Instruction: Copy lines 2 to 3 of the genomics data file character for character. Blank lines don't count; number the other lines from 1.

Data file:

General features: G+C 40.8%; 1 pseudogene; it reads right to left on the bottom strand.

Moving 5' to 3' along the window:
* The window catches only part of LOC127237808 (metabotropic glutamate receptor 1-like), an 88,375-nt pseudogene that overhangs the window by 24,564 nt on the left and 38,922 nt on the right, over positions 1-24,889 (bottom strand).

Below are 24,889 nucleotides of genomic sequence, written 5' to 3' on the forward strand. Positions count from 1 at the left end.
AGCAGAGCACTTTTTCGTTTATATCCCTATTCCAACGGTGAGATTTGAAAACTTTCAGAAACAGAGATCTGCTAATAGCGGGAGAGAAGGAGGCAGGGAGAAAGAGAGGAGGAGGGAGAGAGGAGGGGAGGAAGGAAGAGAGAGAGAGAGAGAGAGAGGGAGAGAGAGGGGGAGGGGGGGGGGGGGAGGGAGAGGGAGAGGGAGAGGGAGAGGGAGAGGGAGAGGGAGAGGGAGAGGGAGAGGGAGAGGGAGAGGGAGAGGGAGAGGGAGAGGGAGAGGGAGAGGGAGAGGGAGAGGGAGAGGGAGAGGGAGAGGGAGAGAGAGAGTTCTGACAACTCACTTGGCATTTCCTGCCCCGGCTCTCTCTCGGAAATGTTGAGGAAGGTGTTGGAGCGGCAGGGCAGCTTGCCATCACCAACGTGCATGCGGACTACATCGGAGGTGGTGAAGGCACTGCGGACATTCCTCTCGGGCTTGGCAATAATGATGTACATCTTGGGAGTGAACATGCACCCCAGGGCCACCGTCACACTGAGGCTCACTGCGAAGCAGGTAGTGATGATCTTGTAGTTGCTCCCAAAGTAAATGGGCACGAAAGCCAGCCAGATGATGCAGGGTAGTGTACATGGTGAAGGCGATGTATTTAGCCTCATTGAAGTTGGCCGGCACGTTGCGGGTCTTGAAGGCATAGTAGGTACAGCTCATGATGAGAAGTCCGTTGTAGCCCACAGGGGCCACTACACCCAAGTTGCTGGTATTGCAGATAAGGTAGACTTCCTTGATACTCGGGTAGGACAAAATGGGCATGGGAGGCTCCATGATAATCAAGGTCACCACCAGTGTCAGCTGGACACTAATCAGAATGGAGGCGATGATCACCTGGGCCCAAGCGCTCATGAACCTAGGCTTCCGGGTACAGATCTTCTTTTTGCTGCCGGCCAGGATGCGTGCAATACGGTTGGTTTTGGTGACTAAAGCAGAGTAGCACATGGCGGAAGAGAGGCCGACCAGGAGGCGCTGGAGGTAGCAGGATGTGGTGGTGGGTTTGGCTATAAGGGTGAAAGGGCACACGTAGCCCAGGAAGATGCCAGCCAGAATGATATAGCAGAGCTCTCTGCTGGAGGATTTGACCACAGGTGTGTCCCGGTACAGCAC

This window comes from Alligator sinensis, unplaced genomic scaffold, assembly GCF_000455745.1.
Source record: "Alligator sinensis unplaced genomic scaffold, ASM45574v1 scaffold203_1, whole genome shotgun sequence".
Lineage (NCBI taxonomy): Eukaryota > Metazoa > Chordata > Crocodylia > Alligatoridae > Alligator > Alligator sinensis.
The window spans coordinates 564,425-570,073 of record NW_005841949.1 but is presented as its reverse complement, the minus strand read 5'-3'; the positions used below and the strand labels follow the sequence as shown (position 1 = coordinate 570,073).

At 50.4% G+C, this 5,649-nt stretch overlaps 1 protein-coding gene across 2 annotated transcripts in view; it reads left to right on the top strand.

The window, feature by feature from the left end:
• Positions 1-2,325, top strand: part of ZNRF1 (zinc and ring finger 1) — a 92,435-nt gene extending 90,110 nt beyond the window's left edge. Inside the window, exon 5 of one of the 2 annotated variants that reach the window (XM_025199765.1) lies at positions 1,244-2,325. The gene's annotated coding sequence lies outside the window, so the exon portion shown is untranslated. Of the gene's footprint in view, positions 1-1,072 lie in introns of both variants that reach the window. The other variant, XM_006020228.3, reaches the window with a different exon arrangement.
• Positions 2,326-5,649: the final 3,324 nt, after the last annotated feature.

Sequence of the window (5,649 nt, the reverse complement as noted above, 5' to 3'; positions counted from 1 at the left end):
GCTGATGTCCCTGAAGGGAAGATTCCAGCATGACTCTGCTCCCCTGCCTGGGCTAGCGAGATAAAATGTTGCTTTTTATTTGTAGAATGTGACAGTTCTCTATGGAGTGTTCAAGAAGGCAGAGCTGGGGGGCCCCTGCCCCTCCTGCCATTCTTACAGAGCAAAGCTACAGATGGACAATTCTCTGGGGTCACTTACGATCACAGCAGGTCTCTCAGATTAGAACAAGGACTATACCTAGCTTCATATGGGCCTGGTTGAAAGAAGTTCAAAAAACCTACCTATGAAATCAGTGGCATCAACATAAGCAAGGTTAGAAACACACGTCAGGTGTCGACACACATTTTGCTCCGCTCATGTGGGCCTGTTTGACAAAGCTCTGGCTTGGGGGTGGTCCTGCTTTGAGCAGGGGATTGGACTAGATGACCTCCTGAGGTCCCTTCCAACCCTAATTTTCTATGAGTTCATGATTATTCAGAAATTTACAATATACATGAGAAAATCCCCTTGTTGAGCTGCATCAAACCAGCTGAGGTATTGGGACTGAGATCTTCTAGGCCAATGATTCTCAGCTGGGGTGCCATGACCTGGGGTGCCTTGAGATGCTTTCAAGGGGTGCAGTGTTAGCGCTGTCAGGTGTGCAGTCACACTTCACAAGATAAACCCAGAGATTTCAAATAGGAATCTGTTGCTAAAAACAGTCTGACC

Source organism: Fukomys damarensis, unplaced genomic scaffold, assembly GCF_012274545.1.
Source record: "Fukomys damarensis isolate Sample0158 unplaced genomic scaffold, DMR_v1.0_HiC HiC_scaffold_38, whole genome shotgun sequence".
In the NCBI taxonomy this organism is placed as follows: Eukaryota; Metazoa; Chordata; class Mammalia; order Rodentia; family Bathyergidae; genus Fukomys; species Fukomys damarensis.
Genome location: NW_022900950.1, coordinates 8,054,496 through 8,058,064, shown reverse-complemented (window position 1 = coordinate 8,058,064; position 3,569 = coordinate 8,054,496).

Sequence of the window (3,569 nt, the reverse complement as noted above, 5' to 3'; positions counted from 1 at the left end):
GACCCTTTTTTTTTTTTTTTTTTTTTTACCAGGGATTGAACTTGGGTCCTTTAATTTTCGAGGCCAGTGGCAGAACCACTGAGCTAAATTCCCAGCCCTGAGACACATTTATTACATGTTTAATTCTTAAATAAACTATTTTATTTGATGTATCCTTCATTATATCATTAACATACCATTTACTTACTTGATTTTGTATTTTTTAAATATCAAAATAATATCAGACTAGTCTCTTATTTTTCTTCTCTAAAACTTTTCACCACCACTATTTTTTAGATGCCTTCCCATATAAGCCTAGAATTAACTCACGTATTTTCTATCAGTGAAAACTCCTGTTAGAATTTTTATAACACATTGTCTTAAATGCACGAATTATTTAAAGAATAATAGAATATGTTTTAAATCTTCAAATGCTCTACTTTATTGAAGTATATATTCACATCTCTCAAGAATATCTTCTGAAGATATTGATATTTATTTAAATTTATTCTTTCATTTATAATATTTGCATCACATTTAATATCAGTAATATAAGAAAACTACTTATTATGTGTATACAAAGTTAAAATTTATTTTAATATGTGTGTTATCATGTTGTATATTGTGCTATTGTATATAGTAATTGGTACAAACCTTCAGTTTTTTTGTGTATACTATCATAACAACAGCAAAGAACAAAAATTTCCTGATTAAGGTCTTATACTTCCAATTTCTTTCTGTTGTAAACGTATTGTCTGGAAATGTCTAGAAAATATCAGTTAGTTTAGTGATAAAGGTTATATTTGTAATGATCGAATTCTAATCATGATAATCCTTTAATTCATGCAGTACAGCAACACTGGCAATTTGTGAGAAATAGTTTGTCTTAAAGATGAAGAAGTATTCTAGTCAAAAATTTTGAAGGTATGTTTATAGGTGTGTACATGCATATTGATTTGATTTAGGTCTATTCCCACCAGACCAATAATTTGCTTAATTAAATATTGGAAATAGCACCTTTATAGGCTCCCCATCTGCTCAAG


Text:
Moving 5' to 3' along the window:
* The window catches only part of LOC127237808 (metabotropic glutamate receptor 1-like), an 88,375-nt pseudogene that overhangs the window by 24,564 nt on the left and 38,922 nt on the right, over positions 1-24,889 (bottom strand).